We’re really sitting with a technology team that's a little bit more lean than maybe a large bank - we have a smaller team of maybe two or three core builders that we look to solve a lot of those problems with. And so the less time we can spend on detail and syntax and things that don’t drive business value, and the more we can operationalize those two or three towards loading transaction sets over to new platforms, the more efficient we can be.
So one of the ways we've done that at Choice, is we have a technology innovation team focused on those different use cases. That's a little bit different than a standard IT team that a bank might have, so we really look to focus on being as productive as possible with those resources that we have. And that involves looking at platforms and processes and support that we can get from teams like CloverDX, and things that can really get us to 100% of the completion.
"We really look to focus on being as productive as possible with those resources that we have.
And that involves looking at platforms and processes and support that we can get from teams like CloverDX... things that can really get us to 100% of the completion."
Because we’ve seen cases before where maybe you will build a process or design an integration and maybe a certain platform can get it part of the way there, but maybe you have to download a file manually first, or maybe you have to convert it from one character set to another. And it's just difficult, but it's important work that lets you automate things end to end.
Those are the types of things we really spend a lot of time and focus on so we don't have to re-solve new problems or have things resurface later on.
I think what I'm most proud of is we don't have a large, complex team of a lot of different technology resources digging deeply into a lot of different issues, we have to mobilize and really prioritize and focus on building the use cases as effectively as we can and spending our time where we know it's important.
I actually have two questions come through from the audience, which I think are quite relevant to this. So one of the questions is what are your areas of technology investments, and which resulted in the highest measurable ROI?
It can be really tempting I think in technology to find an interesting problem and spend a lot of time solving it in a really elegant way. If you work in technology, chances are you find that fun and something that's exciting to solve.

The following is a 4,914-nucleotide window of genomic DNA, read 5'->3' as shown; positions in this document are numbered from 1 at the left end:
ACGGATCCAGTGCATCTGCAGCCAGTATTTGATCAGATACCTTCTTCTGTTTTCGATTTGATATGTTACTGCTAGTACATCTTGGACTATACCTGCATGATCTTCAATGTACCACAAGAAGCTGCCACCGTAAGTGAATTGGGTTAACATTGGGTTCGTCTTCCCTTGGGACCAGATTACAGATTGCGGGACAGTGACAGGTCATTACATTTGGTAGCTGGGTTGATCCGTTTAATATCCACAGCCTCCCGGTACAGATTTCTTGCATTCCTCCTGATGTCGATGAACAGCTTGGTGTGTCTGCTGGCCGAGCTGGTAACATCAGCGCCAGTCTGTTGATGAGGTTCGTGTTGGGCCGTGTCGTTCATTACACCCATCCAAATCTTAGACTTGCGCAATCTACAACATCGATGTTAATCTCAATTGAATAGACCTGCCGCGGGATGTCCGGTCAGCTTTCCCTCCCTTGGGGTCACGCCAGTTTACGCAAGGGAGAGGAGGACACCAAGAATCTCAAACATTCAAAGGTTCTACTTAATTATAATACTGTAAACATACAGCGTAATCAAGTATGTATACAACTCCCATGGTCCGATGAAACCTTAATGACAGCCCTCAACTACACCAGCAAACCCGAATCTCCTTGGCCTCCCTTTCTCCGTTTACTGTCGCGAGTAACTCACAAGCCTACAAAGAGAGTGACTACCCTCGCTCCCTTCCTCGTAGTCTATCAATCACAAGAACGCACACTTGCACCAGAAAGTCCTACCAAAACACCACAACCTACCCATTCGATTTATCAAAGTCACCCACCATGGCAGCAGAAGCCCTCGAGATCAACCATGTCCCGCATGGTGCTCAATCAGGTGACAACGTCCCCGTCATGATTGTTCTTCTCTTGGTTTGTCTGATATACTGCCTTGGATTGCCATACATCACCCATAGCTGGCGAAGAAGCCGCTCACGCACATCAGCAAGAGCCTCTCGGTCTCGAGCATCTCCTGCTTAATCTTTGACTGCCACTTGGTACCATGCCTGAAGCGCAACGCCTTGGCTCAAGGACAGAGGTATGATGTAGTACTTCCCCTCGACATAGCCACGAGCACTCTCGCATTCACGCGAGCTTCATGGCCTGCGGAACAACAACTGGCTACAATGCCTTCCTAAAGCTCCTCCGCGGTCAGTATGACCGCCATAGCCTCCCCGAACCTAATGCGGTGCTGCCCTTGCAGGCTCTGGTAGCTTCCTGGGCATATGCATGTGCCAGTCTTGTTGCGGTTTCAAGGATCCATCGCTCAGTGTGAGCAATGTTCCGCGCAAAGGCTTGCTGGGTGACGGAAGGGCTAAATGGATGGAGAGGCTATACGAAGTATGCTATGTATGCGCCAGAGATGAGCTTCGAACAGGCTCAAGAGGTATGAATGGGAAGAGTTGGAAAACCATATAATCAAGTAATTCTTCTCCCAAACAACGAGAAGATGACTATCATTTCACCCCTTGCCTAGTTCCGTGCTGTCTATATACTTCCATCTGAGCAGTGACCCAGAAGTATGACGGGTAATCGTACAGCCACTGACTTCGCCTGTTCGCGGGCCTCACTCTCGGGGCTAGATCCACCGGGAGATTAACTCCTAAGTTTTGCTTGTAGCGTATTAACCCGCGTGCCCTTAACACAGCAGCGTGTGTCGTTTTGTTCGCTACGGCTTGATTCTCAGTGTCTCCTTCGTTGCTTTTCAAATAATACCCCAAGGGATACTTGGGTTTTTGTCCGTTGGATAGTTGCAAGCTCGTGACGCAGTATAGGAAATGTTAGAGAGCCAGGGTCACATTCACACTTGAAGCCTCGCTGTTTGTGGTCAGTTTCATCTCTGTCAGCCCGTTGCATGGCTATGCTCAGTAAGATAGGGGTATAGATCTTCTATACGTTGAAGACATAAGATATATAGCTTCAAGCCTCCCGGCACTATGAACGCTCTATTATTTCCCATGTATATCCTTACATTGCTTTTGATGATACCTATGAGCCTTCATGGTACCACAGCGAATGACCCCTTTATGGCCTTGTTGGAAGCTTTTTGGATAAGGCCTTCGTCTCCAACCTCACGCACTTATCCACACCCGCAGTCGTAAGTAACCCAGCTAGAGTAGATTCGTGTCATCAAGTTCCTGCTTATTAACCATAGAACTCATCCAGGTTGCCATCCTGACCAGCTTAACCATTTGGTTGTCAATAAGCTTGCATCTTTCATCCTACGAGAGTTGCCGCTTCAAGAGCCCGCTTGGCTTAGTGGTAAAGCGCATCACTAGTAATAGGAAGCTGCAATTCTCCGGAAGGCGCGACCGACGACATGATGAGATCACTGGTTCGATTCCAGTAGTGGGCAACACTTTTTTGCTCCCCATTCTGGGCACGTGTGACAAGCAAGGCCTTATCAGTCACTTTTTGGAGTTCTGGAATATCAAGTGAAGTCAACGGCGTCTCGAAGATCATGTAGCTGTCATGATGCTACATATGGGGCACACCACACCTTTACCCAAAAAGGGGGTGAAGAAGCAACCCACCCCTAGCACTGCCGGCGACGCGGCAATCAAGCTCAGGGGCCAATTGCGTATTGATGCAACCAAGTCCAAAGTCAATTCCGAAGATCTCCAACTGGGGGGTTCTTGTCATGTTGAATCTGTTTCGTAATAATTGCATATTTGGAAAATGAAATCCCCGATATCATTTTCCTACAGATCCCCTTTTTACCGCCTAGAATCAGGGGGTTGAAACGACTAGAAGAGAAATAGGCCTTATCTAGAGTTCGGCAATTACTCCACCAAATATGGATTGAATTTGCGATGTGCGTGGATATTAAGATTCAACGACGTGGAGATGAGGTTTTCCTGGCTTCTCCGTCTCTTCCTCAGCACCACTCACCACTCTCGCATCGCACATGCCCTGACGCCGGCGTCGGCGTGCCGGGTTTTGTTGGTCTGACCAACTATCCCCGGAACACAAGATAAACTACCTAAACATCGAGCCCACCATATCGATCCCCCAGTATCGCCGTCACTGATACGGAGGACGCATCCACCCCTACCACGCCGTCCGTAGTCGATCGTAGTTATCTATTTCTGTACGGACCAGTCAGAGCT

But in terms of ROI one of the interesting or one of the most significant pieces of our tech stack, has been the role that CloverDX plays for us. And the reason it's been that way is we can help empower our teams and developers to spend less time on, let's say, the nuances of syntax. So to be honest when we look at ROI from a Choice perspective, and specifically in my tech innovation role, we’re really oriented towards how can we see new opportunities and have confidence in our ability to execute technically to start building that new revenue.
So this is a really long winded way of saying we don't always know the ROI upfront of some of our investments.
"The better confidence we can have in executing a tech stack, building new things, the more opportunities that we're going to be able to see"
What's been a great story for us is how Clover’s enabled us to jump on new opportunities that maybe we didn't have defined previously. So the better confidence we can have in executing a tech stack, building new things, the more opportunities that we're going to be able to see.
One of the viewers is asking ‘Are we mainly talking about back end systems here? Or are we talking about front end?’. So for those of you who don’t know anything about CloverDX, we’re a data management platform, and we've been working with Jake for quite a few years on providing technology, and also we worked with Jake and his team on that data layer. So mostly I would say back end systems right?
Yes, exactly. And in banking I don't know that most people know when you open a banking app, how your balance and transactions load. Is your app opening and loading it at the time in a real time call? Is it taking a version of data that was snapshot in from the day before and then adding instant pending authorizations to get to your version of your existing balance?
So we're not maybe focused directly on UI/UX, but one of the heavy focuses is timeliness and availability of data when it comes to banking systems. A lot of older banking systems were designed to be really closed in and built on mainframes where you might have business logic built into what was the UI. So we're doing a lot of work around building export files and taking payment files and making them available as quickly as we can, so that information can be used in world-class products and experiences wherever we can.